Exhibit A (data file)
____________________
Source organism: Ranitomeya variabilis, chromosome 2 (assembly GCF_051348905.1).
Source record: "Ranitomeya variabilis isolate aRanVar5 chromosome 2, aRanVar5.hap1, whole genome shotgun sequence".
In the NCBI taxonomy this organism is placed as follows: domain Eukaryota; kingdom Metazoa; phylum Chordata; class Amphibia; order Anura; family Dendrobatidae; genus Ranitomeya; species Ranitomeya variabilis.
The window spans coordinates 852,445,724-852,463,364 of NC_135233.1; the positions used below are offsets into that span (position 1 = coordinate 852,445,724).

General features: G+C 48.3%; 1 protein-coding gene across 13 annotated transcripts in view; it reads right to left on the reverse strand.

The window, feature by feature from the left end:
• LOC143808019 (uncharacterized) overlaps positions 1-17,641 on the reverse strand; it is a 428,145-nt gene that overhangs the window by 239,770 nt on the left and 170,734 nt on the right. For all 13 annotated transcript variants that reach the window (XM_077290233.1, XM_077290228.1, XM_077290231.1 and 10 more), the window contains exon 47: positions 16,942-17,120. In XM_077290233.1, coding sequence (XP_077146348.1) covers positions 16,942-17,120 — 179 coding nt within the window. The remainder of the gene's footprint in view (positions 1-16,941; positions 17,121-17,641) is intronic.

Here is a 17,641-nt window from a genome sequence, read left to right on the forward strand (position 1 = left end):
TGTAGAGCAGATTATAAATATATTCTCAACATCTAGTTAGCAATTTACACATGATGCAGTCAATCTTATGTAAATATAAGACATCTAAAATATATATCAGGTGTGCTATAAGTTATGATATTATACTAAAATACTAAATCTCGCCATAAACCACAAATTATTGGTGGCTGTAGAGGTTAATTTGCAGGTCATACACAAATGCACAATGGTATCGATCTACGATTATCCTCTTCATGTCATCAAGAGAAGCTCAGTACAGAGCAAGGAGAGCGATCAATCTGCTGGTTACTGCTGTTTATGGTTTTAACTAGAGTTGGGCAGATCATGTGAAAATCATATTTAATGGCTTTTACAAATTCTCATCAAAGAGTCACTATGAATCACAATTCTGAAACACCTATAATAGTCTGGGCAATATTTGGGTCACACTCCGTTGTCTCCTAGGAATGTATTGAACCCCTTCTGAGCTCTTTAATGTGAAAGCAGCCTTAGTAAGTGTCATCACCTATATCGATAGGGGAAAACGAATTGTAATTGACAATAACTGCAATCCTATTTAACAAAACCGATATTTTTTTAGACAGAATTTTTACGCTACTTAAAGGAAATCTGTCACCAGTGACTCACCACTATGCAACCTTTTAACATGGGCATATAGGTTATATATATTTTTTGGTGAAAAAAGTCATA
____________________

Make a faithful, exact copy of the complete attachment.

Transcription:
Source organism: Ranitomeya variabilis, chromosome 2 (assembly GCF_051348905.1).
Source record: "Ranitomeya variabilis isolate aRanVar5 chromosome 2, aRanVar5.hap1, whole genome shotgun sequence".
In the NCBI taxonomy this organism is placed as follows: domain Eukaryota; kingdom Metazoa; phylum Chordata; class Amphibia; order Anura; family Dendrobatidae; genus Ranitomeya; species Ranitomeya variabilis.
The window spans coordinates 852,445,724-852,463,364 of NC_135233.1; the positions used below are offsets into that span (position 1 = coordinate 852,445,724).

General features: G+C 48.3%; 1 protein-coding gene across 13 annotated transcripts in view; it reads right to left on the reverse strand.

The window, feature by feature from the left end:
• LOC143808019 (uncharacterized) overlaps positions 1-17,641 on the reverse strand; it is a 428,145-nt gene that overhangs the window by 239,770 nt on the left and 170,734 nt on the right. For all 13 annotated transcript variants that reach the window (XM_077290233.1, XM_077290228.1, XM_077290231.1 and 10 more), the window contains exon 47: positions 16,942-17,120. In XM_077290233.1, coding sequence (XP_077146348.1) covers positions 16,942-17,120 — 179 coding nt within the window. The remainder of the gene's footprint in view (positions 1-16,941; positions 17,121-17,641) is intronic.

Here is a 17,641-nt window from a genome sequence, read left to right on the forward strand (position 1 = left end):
TGTAGAGCAGATTATAAATATATTCTCAACATCTAGTTAGCAATTTACACATGATGCAGTCAATCTTATGTAAATATAAGACATCTAAAATATATATCAGGTGTGCTATAAGTTATGATATTATACTAAAATACTAAATCTCGCCATAAACCACAAATTATTGGTGGCTGTAGAGGTTAATTTGCAGGTCATACACAAATGCACAATGGTATCGATCTACGATTATCCTCTTCATGTCATCAAGAGAAGCTCAGTACAGAGCAAGGAGAGCGATCAATCTGCTGGTTACTGCTGTTTATGGTTTTAACTAGAGTTGGGCAGATCATGTGAAAATCATATTTAATGGCTTTTACAAATTCTCATCAAAGAGTCACTATGAATCACAATTCTGAAACACCTATAATAGTCTGGGCAATATTTGGGTCACACTCCGTTGTCTCCTAGGAATGTATTGAACCCCTTCTGAGCTCTTTAATGTGAAAGCAGCCTTAGTAAGTGTCATCACCTATATCGATAGGGGAAAACGAATTGTAATTGACAATAACTGCAATCCTATTTAACAAAACCGATATTTTTTTAGACAGAATTTTTACGCTACTTAAAGGAAATCTGTCACCAGTGACTCACCACTATGCAACCTTTTAACATGGGCATATAGGTTATATATATTTTTTGGTGAAAAAAGTCATA